The Michigan Muslim Democratic Caucus met with democratic politicians to address local and international concerns among American Muslims on March 10. The gathering was held hours before the Michigan Democratic Partyâ€™s endorsement convention at Cobo Hall.
Mitchell Shamsud-din, second vice chair of MMDC, said the caucus was a way for Michigan Muslims and politicians to understand each otherâ€™s roles and responsibilities. He said, American Muslims canâ€™t be standoffish about politics. â€œWe have to engage our folks to protect our interests and be a part of government.â€
American Muslims informed politicians on issues ranging from disapproval of the National Defense Authorization Act, which allows the detention of suspected terrorists without a trial, profiling and anti-Shariah law sentiment. Bangladeshi and Syrian Americans who attended the caucus said they wanted the congressmen to stand against human rights violations in Bangladesh and Syria. In Bangladesh people who try to express themselves are met with police brutality, said President of Bangladeshi American Forum, Waliur Rahman. People are tortured, journalists are killed, and political leaders have been imprisoned by the International War Crimes Tribunal court, which â€œformed illegallyâ€ and handles domestic cases, he said.
In Syria, thousands of protestors and civilians were killed retaliations President Bashar al-Assadâ€™s regime since last March. The United Nations predicts 7,500 civilian deaths in the year-long battle. A few days ago The New York Times reported about 50 civilians were massacred in the city of Homs, as a message to stay away from the rebellion hot-spot. A petition was signed and presented to congressmen during the caucus to request action on behalf of Syrian Americans.
MMDC provided a platform to put these issues on the radar, said MMDC Secretary, Muzammil Ahmed.
Ahmed said many participants in the caucus were newcomers, who he hopes will continue to stay informed and involved in the November 2012 election process. He encourages participation in the upcoming voter action activities such as Capitol Day on May 16, where voters can meet state legislators.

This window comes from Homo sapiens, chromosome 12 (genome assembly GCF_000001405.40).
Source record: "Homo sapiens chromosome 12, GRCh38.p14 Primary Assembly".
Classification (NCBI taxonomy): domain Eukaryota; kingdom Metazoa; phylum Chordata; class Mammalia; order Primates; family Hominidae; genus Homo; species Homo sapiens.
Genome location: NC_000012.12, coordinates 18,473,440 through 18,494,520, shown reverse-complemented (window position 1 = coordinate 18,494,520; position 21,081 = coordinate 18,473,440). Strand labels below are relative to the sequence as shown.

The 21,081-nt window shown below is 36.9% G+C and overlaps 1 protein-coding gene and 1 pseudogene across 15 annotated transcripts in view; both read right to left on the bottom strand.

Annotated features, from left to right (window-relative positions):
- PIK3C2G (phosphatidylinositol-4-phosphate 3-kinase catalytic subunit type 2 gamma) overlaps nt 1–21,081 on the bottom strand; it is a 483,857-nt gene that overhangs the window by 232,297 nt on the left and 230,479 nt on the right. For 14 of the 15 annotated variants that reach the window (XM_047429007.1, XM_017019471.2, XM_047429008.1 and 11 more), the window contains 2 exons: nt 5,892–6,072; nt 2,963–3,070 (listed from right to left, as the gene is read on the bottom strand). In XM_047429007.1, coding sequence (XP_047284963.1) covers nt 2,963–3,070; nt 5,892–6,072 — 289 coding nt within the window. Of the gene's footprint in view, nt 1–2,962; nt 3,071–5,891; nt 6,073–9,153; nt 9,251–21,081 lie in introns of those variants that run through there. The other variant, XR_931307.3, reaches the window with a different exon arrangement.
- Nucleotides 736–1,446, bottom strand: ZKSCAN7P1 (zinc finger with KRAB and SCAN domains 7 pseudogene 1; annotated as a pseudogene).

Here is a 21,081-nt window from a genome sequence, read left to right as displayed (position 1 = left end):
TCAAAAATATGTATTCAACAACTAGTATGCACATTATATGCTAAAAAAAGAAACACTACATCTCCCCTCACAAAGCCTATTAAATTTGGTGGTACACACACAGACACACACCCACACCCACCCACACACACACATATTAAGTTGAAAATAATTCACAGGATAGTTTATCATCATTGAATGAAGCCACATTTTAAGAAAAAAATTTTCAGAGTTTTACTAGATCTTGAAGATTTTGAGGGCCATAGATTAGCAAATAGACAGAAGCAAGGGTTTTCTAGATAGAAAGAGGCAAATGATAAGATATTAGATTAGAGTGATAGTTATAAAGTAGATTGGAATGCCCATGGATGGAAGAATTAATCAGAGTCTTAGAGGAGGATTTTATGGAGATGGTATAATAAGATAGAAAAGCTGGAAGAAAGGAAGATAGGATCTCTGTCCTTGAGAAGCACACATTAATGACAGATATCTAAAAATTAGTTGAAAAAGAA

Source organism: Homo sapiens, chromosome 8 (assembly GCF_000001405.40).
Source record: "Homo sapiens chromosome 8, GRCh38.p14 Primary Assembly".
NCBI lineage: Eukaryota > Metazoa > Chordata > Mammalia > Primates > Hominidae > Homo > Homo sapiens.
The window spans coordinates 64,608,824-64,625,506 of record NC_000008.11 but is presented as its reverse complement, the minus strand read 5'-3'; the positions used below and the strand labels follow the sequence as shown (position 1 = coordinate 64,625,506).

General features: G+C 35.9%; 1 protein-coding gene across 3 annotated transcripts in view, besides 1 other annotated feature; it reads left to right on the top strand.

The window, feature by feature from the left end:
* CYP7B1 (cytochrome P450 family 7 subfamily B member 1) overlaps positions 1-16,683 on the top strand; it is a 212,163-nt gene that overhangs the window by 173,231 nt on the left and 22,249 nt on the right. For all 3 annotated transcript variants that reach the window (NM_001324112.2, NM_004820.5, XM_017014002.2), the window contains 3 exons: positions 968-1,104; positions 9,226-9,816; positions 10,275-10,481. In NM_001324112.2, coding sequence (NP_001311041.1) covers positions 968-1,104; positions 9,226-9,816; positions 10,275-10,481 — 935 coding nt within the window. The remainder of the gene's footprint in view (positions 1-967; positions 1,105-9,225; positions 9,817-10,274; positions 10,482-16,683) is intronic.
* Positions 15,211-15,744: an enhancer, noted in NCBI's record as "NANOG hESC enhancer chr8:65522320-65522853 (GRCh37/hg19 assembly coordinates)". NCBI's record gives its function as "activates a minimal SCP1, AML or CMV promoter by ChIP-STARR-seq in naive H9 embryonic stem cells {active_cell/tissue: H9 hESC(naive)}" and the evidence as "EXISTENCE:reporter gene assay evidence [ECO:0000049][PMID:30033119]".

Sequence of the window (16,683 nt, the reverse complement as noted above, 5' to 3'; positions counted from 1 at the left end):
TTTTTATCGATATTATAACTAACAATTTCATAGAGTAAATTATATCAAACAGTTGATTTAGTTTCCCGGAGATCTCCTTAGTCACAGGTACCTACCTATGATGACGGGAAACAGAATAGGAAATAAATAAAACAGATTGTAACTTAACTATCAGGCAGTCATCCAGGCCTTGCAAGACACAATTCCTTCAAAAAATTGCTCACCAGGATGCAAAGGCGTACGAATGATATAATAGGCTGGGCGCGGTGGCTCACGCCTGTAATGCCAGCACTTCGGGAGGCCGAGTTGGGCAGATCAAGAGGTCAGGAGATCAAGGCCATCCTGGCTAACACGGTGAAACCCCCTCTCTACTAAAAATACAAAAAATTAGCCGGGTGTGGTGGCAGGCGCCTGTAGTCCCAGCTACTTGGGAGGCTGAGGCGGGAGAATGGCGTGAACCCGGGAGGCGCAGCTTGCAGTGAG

The next step is to capitalize on attendees and members, to engage socially in their communities and find candidates among themselves to run for office by 2014, said MMDC Chair Shahid Tahir. Elected officials can help the political process by educating and activating qualified American Muslims to run for elected positions. We, â€œGive votes, in return we want some positions given to Muslims in their staff and in Washington D.C.,â€ he said.
Tahir said, â€œIf weâ€™re not on the table weâ€™re going to be on the menu.â€
Board members said 150 Somalian, Bangladeshi, Indo-Pak, African-Americans and Arab Americans were at the caucus. Bussing was available for people from Flint, Ann Arbor, Detroit and Franklin, Michigan. If we continue to work and grow in numbers, we will be a voice thatâ€™s heard, said Board Member of MMDC, Syed Mohiuddin.
This is the second time MMDC participated in the annual democratic convention. The group was organized by Michigan American Muslims who participated in President Obamaâ€™s 2008 election bid, and felt the need to come together, said Ahmed.
MMDC has not endorsed candidates US Congressmen D-Mich. Hansen Clarke or D-Mich. Gary Peters, who have both enjoyed and supported the Muslim community, and are now running against each other in a revamped voting districts.
Mohiuddin said, people can further participate by joining local governments, visiting social media pages for MMDC, â€œliking us on Facebook,â€ or visiting the website www.mimuslimdems.com to stay involved.